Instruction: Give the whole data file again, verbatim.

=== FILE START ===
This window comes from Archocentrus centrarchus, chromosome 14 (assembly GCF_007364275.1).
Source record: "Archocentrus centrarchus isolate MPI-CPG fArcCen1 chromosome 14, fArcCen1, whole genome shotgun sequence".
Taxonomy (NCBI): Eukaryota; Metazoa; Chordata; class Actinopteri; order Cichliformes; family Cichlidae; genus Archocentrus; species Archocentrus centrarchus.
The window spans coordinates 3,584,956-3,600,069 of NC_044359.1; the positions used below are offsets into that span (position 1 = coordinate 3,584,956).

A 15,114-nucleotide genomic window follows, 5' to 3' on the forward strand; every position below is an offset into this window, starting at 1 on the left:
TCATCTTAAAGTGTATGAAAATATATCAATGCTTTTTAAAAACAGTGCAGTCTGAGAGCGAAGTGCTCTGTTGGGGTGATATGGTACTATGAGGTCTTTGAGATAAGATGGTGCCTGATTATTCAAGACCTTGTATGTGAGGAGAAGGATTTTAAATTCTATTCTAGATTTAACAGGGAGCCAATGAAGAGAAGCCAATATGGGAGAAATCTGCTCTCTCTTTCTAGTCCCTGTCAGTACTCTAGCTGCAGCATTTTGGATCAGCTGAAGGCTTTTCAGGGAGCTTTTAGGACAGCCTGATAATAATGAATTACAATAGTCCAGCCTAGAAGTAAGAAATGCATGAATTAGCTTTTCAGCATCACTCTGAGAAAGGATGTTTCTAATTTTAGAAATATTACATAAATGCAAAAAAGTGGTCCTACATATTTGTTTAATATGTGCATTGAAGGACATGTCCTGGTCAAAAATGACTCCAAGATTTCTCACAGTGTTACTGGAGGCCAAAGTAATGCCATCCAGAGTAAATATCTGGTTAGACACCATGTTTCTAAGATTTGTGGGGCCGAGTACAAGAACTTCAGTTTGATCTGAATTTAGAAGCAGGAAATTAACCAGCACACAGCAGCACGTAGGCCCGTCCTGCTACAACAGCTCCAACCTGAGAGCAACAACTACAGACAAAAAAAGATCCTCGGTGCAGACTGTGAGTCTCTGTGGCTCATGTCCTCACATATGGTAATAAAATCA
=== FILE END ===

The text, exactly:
This window comes from Archocentrus centrarchus, chromosome 14 (assembly GCF_007364275.1).
Source record: "Archocentrus centrarchus isolate MPI-CPG fArcCen1 chromosome 14, fArcCen1, whole genome shotgun sequence".
Taxonomy (NCBI): Eukaryota; Metazoa; Chordata; class Actinopteri; order Cichliformes; family Cichlidae; genus Archocentrus; species Archocentrus centrarchus.
The window spans coordinates 3,584,956-3,600,069 of NC_044359.1; the positions used below are offsets into that span (position 1 = coordinate 3,584,956).

A 15,114-nucleotide genomic window follows, 5' to 3' on the forward strand; every position below is an offset into this window, starting at 1 on the left:
TCATCTTAAAGTGTATGAAAATATATCAATGCTTTTTAAAAACAGTGCAGTCTGAGAGCGAAGTGCTCTGTTGGGGTGATATGGTACTATGAGGTCTTTGAGATAAGATGGTGCCTGATTATTCAAGACCTTGTATGTGAGGAGAAGGATTTTAAATTCTATTCTAGATTTAACAGGGAGCCAATGAAGAGAAGCCAATATGGGAGAAATCTGCTCTCTCTTTCTAGTCCCTGTCAGTACTCTAGCTGCAGCATTTTGGATCAGCTGAAGGCTTTTCAGGGAGCTTTTAGGACAGCCTGATAATAATGAATTACAATAGTCCAGCCTAGAAGTAAGAAATGCATGAATTAGCTTTTCAGCATCACTCTGAGAAAGGATGTTTCTAATTTTAGAAATATTACATAAATGCAAAAAAGTGGTCCTACATATTTGTTTAATATGTGCATTGAAGGACATGTCCTGGTCAAAAATGACTCCAAGATTTCTCACAGTGTTACTGGAGGCCAAAGTAATGCCATCCAGAGTAAATATCTGGTTAGACACCATGTTTCTAAGATTTGTGGGGCCGAGTACAAGAACTTCAGTTTGATCTGAATTTAGAAGCAGGAAATTAACCAGCACACAGCAGCACGTAGGCCCGTCCTGCTACAACAGCTCCAACCTGAGAGCAACAACTACAGACAAAAAAAGATCCTCGGTGCAGACTGTGAGTCTCTGTGGCTCATGTCCTCACATATGGTAATAAAATCA